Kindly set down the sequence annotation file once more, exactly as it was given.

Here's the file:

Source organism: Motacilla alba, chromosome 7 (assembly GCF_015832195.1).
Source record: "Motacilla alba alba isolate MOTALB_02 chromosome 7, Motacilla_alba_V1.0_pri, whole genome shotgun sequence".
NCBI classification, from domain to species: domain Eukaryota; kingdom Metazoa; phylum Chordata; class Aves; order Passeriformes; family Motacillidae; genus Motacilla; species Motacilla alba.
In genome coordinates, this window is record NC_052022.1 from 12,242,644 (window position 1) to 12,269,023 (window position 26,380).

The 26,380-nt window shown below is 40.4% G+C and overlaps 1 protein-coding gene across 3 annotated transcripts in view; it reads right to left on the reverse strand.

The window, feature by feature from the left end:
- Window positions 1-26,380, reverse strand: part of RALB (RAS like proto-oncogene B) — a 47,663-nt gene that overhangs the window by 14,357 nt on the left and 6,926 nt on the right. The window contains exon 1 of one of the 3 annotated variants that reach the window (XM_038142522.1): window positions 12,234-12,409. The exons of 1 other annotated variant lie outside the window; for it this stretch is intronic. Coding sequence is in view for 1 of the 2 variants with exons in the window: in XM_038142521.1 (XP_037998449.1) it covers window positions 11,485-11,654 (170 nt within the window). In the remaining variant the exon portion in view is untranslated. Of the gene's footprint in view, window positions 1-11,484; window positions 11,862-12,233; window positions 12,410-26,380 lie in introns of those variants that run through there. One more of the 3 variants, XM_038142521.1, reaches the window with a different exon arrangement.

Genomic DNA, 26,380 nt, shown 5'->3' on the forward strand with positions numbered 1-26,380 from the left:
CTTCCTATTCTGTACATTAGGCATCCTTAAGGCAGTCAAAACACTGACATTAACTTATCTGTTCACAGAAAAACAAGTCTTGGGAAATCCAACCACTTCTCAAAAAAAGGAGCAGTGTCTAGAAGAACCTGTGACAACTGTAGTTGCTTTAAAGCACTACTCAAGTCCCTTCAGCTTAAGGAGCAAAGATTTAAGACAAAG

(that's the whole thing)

Source organism: Motacilla alba, chromosome 7 (assembly GCF_015832195.1).
Source record: "Motacilla alba alba isolate MOTALB_02 chromosome 7, Motacilla_alba_V1.0_pri, whole genome shotgun sequence".
NCBI classification, from domain to species: domain Eukaryota; kingdom Metazoa; phylum Chordata; class Aves; order Passeriformes; family Motacillidae; genus Motacilla; species Motacilla alba.
In genome coordinates, this window is record NC_052022.1 from 12,242,644 (window position 1) to 12,269,023 (window position 26,380).

The 26,380-nt window shown below is 40.4% G+C and overlaps 1 protein-coding gene across 3 annotated transcripts in view; it reads right to left on the reverse strand.

The window, feature by feature from the left end:
- Window positions 1-26,380, reverse strand: part of RALB (RAS like proto-oncogene B) — a 47,663-nt gene that overhangs the window by 14,357 nt on the left and 6,926 nt on the right. The window contains exon 1 of one of the 3 annotated variants that reach the window (XM_038142522.1): window positions 12,234-12,409. The exons of 1 other annotated variant lie outside the window; for it this stretch is intronic. Coding sequence is in view for 1 of the 2 variants with exons in the window: in XM_038142521.1 (XP_037998449.1) it covers window positions 11,485-11,654 (170 nt within the window). In the remaining variant the exon portion in view is untranslated. Of the gene's footprint in view, window positions 1-11,484; window positions 11,862-12,233; window positions 12,410-26,380 lie in introns of those variants that run through there. One more of the 3 variants, XM_038142521.1, reaches the window with a different exon arrangement.

Genomic DNA, 26,380 nt, shown 5'->3' on the forward strand with positions numbered 1-26,380 from the left:
CTTCCTATTCTGTACATTAGGCATCCTTAAGGCAGTCAAAACACTGACATTAACTTATCTGTTCACAGAAAAACAAGTCTTGGGAAATCCAACCACTTCTCAAAAAAAGGAGCAGTGTCTAGAAGAACCTGTGACAACTGTAGTTGCTTTAAAGCACTACTCAAGTCCCTTCAGCTTAAGGAGCAAAGATTTAAGACAAAG